Academic journal article Journal of Higher Education

A Multidimensional Scaling of College Students' Perceptions of Academic Dishonesty

Academic journal article Journal of Higher Education

A Multidimensional Scaling of College Students' Perceptions of Academic Dishonesty

Article excerpt

Academic integrity is one of the fundamental values of higher education. And yet cheating on tests and other forms of academic dishonesty are rampant, with McCabe (1993) concluding that "student cheating is pervasive" (p. 648) and others claiming that it is "reaching epidemic proportions" (Desruisseaux, 1999, p. A45). At first glance, it appears that the percentage of students who report engaging in some type of cheating behavior varies extensively across studies. For example, in a review by Whitley (1998), prevalence rates of academic dishonesty range from 9% to 95%. And Jendrek (1992) summarized that the percentage of students who have self-reported engaging in some form of academic dishonesty has ranged from 40% to 90%. A closer look, however, reveals consistent estimates of cheating of well over 50% at both the high school and college level.

Most of the research on prevalence has been conducted at the college level, with a moderate amount also done with high school students and much less so with elementary school students. Cizek (1999) summarizes the research by concluding that "approximately one third of elementary-school-aged students report cheating personally and ... [they] believe cheating by others is even more frequent" (p. 15). At the high school level, "a high percentage of admitted cheating is a consistent finding" (p. 16) and at the college level it is "remarkably and uniformly high" (p. 21). Moreover, not only has the percentage of students who report engaging in some form of cheating behavior remained consistently high over the past fifty years, it has also been suggested that it is an underestimate of actual cheating rates (Allen, Fuller, & Luckett, 1998; Scheers & Dayton, 1987) since the majority of the data has been gathered through surveys, in particular self-report surveys.

In addition to prevalence, which has been the most widely studied aspect of academic dishonesty, much research has examined the reasons students give for cheating (e.g., grades, competition, difficulty of the task, time commitment). The correlates of cheating have also received attention, with research focusing on such issues as demographic differences (e.g., gender, achievement, age, fraternity/sorority membership), personality and other psychological constructs (e.g., moral reasoning, attitudes toward cheating), and environmental/situational factors (e.g., class size, proctoring concerns, opportunity to cheat). Reviews of much of this research can be found in Cizek (1999) and Whitley (1998).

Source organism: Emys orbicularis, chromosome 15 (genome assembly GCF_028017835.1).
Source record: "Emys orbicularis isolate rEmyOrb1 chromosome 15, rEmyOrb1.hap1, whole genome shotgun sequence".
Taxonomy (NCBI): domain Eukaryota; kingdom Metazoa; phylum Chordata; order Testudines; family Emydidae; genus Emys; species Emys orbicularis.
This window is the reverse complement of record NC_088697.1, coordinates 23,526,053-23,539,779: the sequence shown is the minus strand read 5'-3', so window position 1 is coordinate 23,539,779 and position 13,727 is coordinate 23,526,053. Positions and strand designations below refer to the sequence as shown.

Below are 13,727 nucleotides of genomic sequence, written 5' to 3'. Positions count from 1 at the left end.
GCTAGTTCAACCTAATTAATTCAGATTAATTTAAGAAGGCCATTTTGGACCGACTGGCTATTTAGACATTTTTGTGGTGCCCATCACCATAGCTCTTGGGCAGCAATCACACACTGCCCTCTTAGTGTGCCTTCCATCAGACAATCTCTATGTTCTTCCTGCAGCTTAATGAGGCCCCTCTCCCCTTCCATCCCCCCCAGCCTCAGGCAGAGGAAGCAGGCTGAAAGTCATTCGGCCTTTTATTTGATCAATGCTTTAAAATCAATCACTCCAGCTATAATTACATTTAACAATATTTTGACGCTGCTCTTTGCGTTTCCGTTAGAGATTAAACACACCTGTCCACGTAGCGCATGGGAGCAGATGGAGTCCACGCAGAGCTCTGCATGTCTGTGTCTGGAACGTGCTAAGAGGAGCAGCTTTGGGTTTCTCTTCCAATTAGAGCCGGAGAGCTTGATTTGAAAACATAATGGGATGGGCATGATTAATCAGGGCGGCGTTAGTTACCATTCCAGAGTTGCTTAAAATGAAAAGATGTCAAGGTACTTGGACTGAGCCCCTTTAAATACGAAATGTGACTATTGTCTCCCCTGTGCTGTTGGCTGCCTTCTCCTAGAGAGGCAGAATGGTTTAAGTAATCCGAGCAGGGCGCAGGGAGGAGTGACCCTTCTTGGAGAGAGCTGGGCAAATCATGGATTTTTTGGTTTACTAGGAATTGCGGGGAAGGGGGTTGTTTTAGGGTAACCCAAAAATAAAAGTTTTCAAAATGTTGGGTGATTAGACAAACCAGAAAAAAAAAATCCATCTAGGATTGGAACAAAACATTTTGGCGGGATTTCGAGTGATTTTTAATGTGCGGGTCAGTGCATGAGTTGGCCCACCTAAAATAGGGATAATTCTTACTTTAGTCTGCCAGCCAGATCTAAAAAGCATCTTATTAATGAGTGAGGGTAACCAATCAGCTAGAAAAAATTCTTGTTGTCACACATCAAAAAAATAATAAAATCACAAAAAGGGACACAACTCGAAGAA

Institutional and faculty response has also been a subject of research. For example, although faculty members report that they do not tolerate academic dishonesty, the research reveals that they do little or nothing in response to such behavior. This is particularly alarming when it is clear that faculty have a unique opportunity to affect a student's understanding of academic standards and integrity (Gehring & Pavela, 1994), and a student's perception of a faculty member's response may affect his or her decision whether or not to cheat (Fass, 1986).

Definitions of Academic Dishonesty

Perhaps these issues are neglected, in part, because there is no commonly accepted, standard definition of what constitutes academic dishonesty. It appears deceptively easy to provide a definition of cheating. For example, according to Webster's New Universal Unabridged Dictionary (1983), cheating is defined as "the act of defrauding by deceitful means" (p. 308). However, it is far more difficult to arrive at agreement as to the particular behaviors that could be classified as cheating, not to mention examining the dimensions that people use in arriving at that classification (e.g., seriousness of offense, justification).

Previous research has made implicit assumptions regarding academic integrity, the definitions of academic dishonesty, and the perceived seriousness of various cheating behaviors. …

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